Genetic factors in children play key role in classroom4th February 2011
Researchers have suggested that the genetic factors children bring to a school classroom are an important aspect of shaping the school environment.
A team from King’s College London’s Institute of Psychiatry say the genetic factors are just as influential as the broader school environment itself.
In a study of 4,000 sets of UK twins, nature and nurture was found to have an equal effect on their achievements.
The team’s report said: “The results were striking, indicating that even when previous achievement and a child's general cognitive ability are both removed, the residual achievement measure is still significantly influenced by genetic factors.”
It also said that education would benefit from “accepting that children differ genetically in how much they learn”, instead of seeing education as countering genetic differences.
Children should be seen as active participants in their education rather than passive recipients.
Lead researcher Dr Claire Haworth said: “These findings do not mean that educational quality is unimportant, in fact environmental factors were just as important as genetic factors.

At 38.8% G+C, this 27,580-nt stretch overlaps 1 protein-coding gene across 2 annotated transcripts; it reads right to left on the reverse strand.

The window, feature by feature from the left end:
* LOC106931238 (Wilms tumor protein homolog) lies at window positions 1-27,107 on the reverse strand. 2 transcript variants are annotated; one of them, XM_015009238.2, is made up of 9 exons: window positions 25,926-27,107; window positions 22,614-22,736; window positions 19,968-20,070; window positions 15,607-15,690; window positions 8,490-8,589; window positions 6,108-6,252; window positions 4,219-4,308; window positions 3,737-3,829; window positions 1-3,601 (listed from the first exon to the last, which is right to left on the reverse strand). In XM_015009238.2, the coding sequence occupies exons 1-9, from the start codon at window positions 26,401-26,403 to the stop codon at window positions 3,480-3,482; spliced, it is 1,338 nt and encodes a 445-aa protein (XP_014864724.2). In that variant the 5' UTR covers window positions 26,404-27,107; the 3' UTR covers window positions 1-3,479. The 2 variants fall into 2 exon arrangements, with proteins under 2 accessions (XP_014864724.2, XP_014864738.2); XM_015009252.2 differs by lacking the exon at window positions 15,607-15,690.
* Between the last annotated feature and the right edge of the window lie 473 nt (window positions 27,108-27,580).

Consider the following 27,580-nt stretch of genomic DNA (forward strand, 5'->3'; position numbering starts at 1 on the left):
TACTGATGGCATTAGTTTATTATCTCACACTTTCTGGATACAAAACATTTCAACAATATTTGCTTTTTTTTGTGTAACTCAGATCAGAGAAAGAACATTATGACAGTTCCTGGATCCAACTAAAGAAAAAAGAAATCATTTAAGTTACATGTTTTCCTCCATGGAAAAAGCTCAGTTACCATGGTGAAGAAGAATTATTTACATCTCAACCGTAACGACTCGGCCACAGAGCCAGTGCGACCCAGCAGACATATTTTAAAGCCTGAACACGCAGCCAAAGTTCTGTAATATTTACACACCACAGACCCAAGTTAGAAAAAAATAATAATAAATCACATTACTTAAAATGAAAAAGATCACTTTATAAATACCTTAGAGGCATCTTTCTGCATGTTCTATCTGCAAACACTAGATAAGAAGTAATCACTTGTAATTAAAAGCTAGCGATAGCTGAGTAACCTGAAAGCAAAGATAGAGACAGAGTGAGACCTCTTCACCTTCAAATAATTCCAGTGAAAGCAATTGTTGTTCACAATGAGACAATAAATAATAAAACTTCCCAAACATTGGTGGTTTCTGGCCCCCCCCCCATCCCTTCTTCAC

“However, these results do suggest that children bring characteristics to the classroom that influence how well they will take advantage of the quality.
"Consider a classroom full of students being taught by the same teacher - some children will improve more than other children, even though their educational experience at school is the same."
The KCL team also suggest that the findings advance the case for more personalised education for children and making greater use of interactive information technology to achieve this.
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Title: Genetic factors in children play key role in classroom
Author: Mark Nicholls
Article Id: 17455
Date Added: 4th Feb 2011